Does Congress A-Fear the Public’s Wrath over the Internets?

After the House Commerce Committee pushed its Telecom bill out the door last week without network neutrality provisions, this week the House Republican leadership has seen fit to put the brakes on the Telco-Love Express, pulling the bill from the House floor yesterday.

The Judiciary Committee wants to have a whack at the bill, which opens up the cable TV gates for the big telephone companies and rolls out an enormous welcome mat in the form of a national franchise. Not coincidentally, the chair of Judiciary, James Sensenbrenner has joined ranking Democrat John Conyers to sponsor their own network neutrality legislation.

The National Journal proffers that the increasing public awareness of the issue is starting to have an effect:

Congressional and industry sources said Republican leaders are worried that voting against a network neutrality amendment — designed to keep dominant Bell and cable companies from charging competitors more to transmit high-speed Internet content — could be a political liability.

And, as the SaveTheInternet blog points out, today the New York Times editorialized in favor of network neutrality.

I’m glad to see the network neutrality movement picking up steam — it is the most important telecomm and communications issue facing the US today. Indeed, the very neutrality of today’s internet is aiding this cause, because the net is exactly where so much organizing and networking is taking place.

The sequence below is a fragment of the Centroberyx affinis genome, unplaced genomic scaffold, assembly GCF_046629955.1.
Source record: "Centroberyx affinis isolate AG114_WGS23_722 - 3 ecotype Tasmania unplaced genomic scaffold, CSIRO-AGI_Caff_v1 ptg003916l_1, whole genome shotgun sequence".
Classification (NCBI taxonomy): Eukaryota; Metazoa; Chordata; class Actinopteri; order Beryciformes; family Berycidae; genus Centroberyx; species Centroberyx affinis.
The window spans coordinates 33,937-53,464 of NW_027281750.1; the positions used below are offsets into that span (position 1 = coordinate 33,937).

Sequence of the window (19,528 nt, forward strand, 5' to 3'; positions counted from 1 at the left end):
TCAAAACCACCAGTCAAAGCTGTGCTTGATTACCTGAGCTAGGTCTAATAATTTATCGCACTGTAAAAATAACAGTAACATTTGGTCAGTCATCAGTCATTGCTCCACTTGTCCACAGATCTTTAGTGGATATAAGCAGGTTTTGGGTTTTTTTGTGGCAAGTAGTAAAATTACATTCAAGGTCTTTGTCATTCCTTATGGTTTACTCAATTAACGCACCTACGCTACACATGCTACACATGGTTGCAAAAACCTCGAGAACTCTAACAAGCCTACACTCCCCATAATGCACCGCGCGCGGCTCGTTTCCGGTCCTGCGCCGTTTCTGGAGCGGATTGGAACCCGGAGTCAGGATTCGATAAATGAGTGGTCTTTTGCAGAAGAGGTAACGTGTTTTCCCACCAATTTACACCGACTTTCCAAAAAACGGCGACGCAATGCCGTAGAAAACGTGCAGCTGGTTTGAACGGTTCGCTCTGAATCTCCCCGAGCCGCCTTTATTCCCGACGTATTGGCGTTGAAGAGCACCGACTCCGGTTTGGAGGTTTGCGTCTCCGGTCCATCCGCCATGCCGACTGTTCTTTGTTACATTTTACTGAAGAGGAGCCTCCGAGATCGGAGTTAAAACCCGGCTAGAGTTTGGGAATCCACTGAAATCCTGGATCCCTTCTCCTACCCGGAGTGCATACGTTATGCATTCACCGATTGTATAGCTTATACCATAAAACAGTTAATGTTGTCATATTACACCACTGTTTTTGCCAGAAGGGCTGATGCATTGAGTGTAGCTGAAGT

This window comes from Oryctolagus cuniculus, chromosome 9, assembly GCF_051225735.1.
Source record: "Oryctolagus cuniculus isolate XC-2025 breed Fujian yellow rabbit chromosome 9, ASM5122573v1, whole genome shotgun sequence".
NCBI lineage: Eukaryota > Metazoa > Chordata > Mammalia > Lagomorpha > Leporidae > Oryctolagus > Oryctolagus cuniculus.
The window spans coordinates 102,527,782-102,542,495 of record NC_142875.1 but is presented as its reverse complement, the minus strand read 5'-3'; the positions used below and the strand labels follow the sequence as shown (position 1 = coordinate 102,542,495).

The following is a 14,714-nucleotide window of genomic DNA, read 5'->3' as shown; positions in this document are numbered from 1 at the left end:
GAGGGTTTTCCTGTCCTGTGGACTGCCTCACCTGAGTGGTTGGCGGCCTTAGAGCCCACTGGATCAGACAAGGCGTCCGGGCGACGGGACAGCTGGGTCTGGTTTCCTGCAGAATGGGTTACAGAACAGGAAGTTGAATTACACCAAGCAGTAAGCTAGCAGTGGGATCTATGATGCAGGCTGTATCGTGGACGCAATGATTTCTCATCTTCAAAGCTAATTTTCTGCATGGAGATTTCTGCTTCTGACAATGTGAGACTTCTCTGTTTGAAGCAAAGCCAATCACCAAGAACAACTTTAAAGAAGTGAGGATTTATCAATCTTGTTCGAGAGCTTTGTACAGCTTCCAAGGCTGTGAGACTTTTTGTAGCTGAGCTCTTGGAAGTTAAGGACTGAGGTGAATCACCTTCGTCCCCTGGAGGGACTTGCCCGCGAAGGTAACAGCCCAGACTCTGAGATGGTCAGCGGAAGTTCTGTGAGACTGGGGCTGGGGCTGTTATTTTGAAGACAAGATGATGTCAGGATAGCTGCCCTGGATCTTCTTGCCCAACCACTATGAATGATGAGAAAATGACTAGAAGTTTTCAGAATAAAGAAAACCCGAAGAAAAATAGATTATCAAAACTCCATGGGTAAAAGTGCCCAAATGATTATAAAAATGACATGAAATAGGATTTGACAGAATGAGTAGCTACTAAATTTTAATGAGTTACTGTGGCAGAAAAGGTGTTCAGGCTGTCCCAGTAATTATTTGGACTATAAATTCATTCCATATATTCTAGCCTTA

I keep reflecting back to 1996, when the last Telecomm Act was passed. I wonder if the internet had been as pervasive then, would the massive loosening of radio ownership rules have occurred? Even pretty publicly-minded Congresspeople are happy to follow the whims of lobbiests when they don’t understand the outcome or don’t think their constituents are all that concerned about the issue. But would they have voted differently if their constituents were better educated about the impending Clear Channelization of the airwaves?

I don’t doubt for a moment that the Times would not be editorializing on such an ostensibly arcane issue as network neutrality were it not for the growing internet campaign and reluctant pressure from the tech sector.

And, for good measure, let me just note that some of us internets bloggers have been sounding the warning bell since last year.

Also, I dedicated last Friday’s radioshow to the issue, featuring some smart words from the likes of Vint Cerf, Gigi Sohn, Mark Cooper and the strange bedfellow himself, Craig Fields of the Gun Owners of America, as recorded during the SaveTheInternet conference call on April 24.

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